WASHINGTON, D.C. (May 22, 2007) Preventative medicine and technology are some of the great benefits in this ever-changing age of health care technology. Operations that once required major surgery and in-patient stays are being replaced with minimally invasive procedures with quick recovery times. Among these preventative technologies include CT scans, colonoscopies and X-rays. But with all of these available options in detecting abnormalities in patients, how does one choose which test to perform and whether it is worth the time to test on fast-acting ailments" Research presented today at Digestive Disease Week 2007 (DDW) provides guidance as to which tests are best for which patients. DDW is the largest international gathering of physicians and researchers in the fields of gastroenterology, hepatology, endoscopy and gastrointestinal surgery.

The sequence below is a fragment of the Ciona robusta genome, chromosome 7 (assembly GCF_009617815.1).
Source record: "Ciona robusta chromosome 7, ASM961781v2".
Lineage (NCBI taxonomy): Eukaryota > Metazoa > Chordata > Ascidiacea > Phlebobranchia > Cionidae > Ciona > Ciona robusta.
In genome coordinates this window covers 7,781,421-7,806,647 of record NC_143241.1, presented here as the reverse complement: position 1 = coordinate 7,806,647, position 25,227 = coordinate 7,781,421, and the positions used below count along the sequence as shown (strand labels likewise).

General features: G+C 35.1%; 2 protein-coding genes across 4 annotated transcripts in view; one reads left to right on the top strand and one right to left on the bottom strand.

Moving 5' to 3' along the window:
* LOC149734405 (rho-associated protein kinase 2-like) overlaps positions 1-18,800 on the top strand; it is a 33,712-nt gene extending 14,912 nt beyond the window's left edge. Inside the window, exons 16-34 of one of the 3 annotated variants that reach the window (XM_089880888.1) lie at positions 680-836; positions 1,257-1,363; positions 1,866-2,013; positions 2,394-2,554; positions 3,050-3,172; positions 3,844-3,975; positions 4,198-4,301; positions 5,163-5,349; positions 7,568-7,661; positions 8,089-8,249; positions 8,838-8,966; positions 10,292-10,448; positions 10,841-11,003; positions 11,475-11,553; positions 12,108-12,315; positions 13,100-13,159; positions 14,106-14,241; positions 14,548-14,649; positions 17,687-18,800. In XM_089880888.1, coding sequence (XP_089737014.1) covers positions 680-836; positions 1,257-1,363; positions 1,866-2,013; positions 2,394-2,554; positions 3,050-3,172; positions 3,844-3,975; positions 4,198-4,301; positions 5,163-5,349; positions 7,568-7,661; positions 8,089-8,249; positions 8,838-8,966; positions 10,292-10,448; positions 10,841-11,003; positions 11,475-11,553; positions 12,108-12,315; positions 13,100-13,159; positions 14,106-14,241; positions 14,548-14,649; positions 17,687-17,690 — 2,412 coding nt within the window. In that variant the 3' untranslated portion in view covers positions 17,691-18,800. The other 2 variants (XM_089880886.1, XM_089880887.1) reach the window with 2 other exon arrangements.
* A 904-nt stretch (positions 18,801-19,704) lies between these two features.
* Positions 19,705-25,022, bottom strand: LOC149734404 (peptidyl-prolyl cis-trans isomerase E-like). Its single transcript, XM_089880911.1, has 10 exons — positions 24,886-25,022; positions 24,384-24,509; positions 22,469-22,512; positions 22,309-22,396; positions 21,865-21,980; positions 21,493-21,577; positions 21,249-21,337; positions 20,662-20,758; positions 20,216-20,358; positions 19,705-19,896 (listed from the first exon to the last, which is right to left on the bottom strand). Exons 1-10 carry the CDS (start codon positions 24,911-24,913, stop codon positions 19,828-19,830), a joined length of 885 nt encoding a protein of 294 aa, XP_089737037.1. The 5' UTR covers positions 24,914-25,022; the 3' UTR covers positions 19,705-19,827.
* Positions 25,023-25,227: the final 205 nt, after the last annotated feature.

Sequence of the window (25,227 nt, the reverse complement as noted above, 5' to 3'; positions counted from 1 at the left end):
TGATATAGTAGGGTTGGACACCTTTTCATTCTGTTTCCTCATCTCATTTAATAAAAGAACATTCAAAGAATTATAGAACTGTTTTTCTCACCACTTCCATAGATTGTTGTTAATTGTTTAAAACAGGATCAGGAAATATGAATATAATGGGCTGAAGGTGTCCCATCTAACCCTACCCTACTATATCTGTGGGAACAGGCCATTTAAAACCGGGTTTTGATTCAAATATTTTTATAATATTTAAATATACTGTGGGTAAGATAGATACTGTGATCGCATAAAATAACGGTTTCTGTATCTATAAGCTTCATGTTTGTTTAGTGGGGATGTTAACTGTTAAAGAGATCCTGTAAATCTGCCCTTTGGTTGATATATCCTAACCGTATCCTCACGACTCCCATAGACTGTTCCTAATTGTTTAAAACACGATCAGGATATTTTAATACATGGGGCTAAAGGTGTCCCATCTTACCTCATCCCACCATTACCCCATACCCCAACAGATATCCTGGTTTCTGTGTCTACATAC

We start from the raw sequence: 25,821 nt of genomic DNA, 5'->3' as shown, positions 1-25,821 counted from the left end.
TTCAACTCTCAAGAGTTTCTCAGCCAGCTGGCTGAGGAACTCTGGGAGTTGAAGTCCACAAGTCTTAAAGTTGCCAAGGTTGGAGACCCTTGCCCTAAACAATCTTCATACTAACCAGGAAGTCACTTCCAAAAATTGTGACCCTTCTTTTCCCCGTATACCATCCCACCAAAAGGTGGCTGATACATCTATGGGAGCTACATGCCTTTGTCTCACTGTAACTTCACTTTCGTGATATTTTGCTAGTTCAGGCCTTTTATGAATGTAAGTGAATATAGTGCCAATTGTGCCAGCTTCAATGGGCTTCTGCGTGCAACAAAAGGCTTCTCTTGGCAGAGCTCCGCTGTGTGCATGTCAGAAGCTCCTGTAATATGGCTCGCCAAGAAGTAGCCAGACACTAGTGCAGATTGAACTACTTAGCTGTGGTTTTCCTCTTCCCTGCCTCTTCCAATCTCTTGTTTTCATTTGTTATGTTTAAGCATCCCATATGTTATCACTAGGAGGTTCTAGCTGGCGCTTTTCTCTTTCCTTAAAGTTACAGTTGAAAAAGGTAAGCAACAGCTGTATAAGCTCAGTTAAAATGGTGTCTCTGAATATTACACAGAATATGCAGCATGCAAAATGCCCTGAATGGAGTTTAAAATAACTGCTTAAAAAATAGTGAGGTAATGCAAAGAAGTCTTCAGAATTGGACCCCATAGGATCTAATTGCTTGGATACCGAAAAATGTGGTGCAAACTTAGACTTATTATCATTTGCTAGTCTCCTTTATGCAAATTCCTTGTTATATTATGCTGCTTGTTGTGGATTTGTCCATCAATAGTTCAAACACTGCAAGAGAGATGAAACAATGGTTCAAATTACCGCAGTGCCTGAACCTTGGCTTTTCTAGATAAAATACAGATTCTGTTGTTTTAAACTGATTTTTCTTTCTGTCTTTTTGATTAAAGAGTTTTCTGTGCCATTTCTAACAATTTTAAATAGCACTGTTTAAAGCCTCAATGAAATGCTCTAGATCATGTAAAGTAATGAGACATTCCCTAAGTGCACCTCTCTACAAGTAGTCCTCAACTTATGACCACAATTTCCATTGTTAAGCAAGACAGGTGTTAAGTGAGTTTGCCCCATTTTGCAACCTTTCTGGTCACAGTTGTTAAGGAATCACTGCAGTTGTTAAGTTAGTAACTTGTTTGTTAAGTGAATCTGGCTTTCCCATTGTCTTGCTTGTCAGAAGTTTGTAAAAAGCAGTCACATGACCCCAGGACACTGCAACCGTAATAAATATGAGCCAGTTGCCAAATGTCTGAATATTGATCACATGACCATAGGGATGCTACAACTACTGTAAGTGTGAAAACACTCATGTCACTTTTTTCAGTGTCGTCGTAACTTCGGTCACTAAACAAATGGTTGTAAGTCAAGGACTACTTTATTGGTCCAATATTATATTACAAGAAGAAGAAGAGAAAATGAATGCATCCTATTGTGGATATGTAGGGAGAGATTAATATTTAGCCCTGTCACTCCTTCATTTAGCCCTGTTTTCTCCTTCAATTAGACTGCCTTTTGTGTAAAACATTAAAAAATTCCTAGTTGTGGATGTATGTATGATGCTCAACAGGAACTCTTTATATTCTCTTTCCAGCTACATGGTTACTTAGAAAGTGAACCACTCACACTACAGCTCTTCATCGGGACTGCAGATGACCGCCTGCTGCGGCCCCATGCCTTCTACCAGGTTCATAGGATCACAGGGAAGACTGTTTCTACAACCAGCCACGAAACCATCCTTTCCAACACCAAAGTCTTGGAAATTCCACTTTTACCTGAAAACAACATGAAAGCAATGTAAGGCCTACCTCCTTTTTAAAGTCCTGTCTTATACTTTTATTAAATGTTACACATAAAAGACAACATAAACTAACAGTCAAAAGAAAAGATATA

"The findings from these studies direct doctors as to what measures are most effective in treating their patients," said Gregory Ginsberg, M.D., AGAF, University of Pennsylvania Health System. "Whether the patient's condition is acute or chronic, detection and time are crucial factors in patient outcome."
Computed Tomography in Diagnosis of Acute Appendicitis: Definite or Detrimental" (Abstract #625)
It can be difficult to assess whether a patient is experiencing acute appendicitis or has an intestinal upset. CT, or computed tomography, scans can help determine if the patient needs to have his or her appendix removed. However, while having a clear picture showing the appendix confirms patient and physician suspicions, the time required to conduct the scan delays time to a potential operation, with the risk that the appendix could perforate while the patient awaits the test results. Researchers at the University of Wisconsin in Madison, Wis. evaluated the differences between patients who received a CT scan before removal of their appendix and those who went directly to surgery
Contact: Aimee Frank
American Gastroenterological Association